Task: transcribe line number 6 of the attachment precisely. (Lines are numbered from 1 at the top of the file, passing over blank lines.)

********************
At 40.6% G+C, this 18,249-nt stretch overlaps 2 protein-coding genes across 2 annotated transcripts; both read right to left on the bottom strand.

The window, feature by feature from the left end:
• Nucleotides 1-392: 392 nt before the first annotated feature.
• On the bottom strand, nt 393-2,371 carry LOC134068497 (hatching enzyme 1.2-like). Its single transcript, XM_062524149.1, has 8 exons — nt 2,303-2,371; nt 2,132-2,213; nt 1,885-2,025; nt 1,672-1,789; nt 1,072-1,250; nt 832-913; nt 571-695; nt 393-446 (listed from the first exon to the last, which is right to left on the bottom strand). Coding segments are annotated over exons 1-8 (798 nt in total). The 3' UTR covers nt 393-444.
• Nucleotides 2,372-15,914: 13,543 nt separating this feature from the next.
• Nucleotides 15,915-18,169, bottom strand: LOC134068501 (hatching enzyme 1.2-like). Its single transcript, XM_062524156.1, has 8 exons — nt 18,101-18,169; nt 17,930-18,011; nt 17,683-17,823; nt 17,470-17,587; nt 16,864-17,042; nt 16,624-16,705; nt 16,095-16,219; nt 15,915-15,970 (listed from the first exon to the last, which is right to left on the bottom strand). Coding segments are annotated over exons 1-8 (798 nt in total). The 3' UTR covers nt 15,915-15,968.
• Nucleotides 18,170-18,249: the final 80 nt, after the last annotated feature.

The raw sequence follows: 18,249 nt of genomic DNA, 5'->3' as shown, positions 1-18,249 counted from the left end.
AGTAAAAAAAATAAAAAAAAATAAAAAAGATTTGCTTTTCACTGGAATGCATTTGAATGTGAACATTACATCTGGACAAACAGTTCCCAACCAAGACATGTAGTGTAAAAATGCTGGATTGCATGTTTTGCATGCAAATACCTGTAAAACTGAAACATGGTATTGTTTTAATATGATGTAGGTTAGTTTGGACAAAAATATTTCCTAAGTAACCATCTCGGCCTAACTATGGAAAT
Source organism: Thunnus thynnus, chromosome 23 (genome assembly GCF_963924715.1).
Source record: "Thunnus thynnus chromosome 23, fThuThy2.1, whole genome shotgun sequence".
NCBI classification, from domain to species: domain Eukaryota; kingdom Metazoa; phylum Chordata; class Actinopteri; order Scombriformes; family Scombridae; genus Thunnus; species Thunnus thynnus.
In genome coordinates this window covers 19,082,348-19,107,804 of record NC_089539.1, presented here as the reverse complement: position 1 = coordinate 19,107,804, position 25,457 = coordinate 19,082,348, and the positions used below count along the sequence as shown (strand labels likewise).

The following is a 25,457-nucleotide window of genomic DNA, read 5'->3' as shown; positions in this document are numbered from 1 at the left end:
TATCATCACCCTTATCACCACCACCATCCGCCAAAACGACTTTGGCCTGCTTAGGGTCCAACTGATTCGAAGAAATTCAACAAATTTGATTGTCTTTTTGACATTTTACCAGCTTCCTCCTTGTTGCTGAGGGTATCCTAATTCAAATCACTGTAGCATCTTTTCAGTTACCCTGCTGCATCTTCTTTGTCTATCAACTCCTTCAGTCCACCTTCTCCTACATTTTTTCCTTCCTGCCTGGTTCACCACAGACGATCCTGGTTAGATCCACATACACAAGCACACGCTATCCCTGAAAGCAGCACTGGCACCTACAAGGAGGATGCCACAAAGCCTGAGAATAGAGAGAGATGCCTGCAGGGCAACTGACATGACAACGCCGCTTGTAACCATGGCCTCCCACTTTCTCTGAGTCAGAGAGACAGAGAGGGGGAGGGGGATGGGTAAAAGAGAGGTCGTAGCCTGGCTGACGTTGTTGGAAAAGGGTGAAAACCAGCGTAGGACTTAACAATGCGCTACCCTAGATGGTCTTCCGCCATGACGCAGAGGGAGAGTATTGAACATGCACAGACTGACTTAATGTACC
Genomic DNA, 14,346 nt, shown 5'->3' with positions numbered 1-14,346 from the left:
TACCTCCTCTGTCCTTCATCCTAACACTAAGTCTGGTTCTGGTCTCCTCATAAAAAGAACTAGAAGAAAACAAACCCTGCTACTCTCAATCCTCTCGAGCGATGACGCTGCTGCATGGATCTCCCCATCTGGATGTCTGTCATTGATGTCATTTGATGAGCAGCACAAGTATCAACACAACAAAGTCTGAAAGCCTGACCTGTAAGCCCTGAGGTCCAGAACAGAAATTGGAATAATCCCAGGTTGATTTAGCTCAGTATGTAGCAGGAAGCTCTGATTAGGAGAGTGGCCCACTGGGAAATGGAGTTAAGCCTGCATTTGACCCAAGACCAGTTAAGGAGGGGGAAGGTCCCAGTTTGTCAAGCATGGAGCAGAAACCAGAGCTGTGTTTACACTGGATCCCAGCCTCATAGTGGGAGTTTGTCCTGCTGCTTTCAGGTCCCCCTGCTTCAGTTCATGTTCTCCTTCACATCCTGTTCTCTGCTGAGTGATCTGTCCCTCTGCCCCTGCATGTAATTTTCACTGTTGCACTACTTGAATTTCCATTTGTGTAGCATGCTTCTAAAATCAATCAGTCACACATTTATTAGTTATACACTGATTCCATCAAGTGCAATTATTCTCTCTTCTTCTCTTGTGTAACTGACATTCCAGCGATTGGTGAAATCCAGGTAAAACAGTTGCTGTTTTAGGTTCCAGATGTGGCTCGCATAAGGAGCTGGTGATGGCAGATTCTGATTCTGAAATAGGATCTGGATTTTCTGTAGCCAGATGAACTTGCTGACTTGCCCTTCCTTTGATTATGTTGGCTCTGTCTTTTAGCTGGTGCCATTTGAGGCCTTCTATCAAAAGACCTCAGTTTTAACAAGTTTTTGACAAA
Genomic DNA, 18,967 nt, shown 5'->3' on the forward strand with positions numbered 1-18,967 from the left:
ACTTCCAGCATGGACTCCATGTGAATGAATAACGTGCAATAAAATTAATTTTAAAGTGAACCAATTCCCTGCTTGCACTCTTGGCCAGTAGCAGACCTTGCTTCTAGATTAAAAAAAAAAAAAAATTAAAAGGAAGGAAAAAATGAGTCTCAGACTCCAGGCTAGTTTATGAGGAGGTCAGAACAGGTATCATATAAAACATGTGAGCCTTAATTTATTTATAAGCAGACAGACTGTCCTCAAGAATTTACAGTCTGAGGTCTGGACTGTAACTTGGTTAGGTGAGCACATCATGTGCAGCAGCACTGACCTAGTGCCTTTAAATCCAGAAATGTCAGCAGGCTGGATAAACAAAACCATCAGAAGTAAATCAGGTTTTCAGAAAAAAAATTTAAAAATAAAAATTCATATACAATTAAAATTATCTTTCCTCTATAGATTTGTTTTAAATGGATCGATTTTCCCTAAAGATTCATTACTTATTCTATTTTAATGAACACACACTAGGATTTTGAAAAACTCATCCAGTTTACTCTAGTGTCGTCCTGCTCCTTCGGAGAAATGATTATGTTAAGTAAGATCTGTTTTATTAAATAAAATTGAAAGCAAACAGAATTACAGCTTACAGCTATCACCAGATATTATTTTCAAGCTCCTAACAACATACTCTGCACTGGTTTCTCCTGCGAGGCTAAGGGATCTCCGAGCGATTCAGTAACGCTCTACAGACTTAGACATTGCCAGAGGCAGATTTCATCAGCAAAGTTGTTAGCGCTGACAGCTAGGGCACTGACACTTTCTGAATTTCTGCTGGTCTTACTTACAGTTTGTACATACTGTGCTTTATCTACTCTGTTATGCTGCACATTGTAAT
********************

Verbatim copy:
• Nucleotides 15,915-18,169, bottom strand: LOC134068501 (hatching enzyme 1.2-like). Its single transcript, XM_062524156.1, has 8 exons — nt 18,101-18,169; nt 17,930-18,011; nt 17,683-17,823; nt 17,470-17,587; nt 16,864-17,042; nt 16,624-16,705; nt 16,095-16,219; nt 15,915-15,970 (listed from the first exon to the last, which is right to left on the bottom strand). Coding segments are annotated over exons 1-8 (798 nt in total). The 3' UTR covers nt 15,915-15,968.